Next, you claim that I lie. I have never, and will never, lie to any individual that shows an interest in my programs. I am upfront with everything that is involved at every step of the way and I go out of my way to ensure that they know what to expect when they apply. I tell them that this is not an easy path. I tell them that leading Marines requires a great deal of self-sacrifice. I tell them that, should they succeed in their quest to become a Marine officer, they will almost certainly go to Iraq. In the future, if you plan to attack my integrity, please have the courtesy to explain to me specifically the instances in which you think that I lied.

Next, scrawled across the doorway to my office, you wrote, “Recruiters are Traitors.” Please explain this one. How exactly am I a traitor? Was I a traitor when I joined the Marine Corps all those years ago? Is every Marine, therefore, a traitor? Was I a traitor during my two stints in Iraq? Was I a traitor when I was delivering humanitarian aid to the victims of the tsunami in Sumatra? Or do you only consider me a traitor while I am on this job? The fact is, recruitment is and always has been a part of maintaining any military organization. In fact, recruitment is a necessity of any large organization. Large corporations have employees that recruit full-time. Even you, I’m sure, must expend some effort to recruit for Code Pink. So what, exactly, is it that makes me a traitor?

The fact is this: any independent nation must maintain a military (or be allied with those who do) to ensure the safety and security of its citizens. Regardless of what your opinions are of the current administration or the current conflict in Iraq, the U.S. military will be needed again in the future. If your counter-recruitment efforts are ultimately successful, who will defend us if we are directly attacked again as we were at Pearl Harbor? Who would respond if a future terrorist attack targets the Golden Gate Bridge, the BART system, or the UC Berkeley clock tower? And, to address the most hypocritical stance that your organization takes on its website, where would the peace keeping force come from that you advocate sending to Darfur?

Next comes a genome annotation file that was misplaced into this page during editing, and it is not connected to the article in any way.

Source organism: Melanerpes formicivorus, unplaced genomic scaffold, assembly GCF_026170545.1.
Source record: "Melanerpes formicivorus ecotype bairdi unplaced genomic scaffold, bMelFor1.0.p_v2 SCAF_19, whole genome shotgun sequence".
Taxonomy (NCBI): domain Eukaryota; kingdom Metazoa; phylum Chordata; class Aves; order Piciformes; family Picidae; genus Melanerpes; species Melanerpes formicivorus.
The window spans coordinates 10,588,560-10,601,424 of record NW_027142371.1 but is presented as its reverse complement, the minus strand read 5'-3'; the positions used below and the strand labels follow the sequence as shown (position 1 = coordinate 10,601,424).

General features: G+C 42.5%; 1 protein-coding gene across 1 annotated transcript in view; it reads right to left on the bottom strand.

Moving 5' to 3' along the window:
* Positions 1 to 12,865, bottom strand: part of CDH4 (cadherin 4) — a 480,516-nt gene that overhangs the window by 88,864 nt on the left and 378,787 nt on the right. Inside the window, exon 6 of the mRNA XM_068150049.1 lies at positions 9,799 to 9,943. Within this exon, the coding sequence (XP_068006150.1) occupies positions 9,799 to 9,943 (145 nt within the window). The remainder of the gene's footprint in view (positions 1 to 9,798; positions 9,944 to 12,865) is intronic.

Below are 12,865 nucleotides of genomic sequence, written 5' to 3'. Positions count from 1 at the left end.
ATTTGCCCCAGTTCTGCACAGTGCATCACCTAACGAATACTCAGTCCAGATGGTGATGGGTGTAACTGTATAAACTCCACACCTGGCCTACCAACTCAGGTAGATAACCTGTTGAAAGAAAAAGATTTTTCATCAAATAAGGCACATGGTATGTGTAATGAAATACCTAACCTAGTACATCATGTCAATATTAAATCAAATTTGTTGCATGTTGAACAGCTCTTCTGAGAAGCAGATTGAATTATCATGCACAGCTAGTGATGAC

Finally, I believe that your efforts in protesting my office are misdirected. I agree that your stated goals of peace and social justice are worthy ones. War is a terrible thing that should only be undertaken in the most dire, extreme, and necessary of circumstances. However, war is made by politicians. The conflict in Iraq was ordered by the president and authorized by Congress. They are the ones who have the power to change the policy in Iraq, not members of the military. We execute policy to the best of our ability and to the best of our human capacity. Protesting in front of my office may be an easy way to get your organization in the headlines of local papers, but it doesn’t further any of your stated goals.

To conclude, I don’t consider myself a “recruiter.” I am a Marine who happens to be on recruiting duty. As such, I conduct myself in accordance with our core values of honor, courage, and commitment. I will never sacrifice my honor by lying to anyone that walks into my office. I will never forsake the courage that it takes to restrain myself in the face of insulting and libelous labels like liar and traitor. And, most importantly, I will never waver from my commitment to helping individuals who desire to serve their country as officers in the Marine Corps.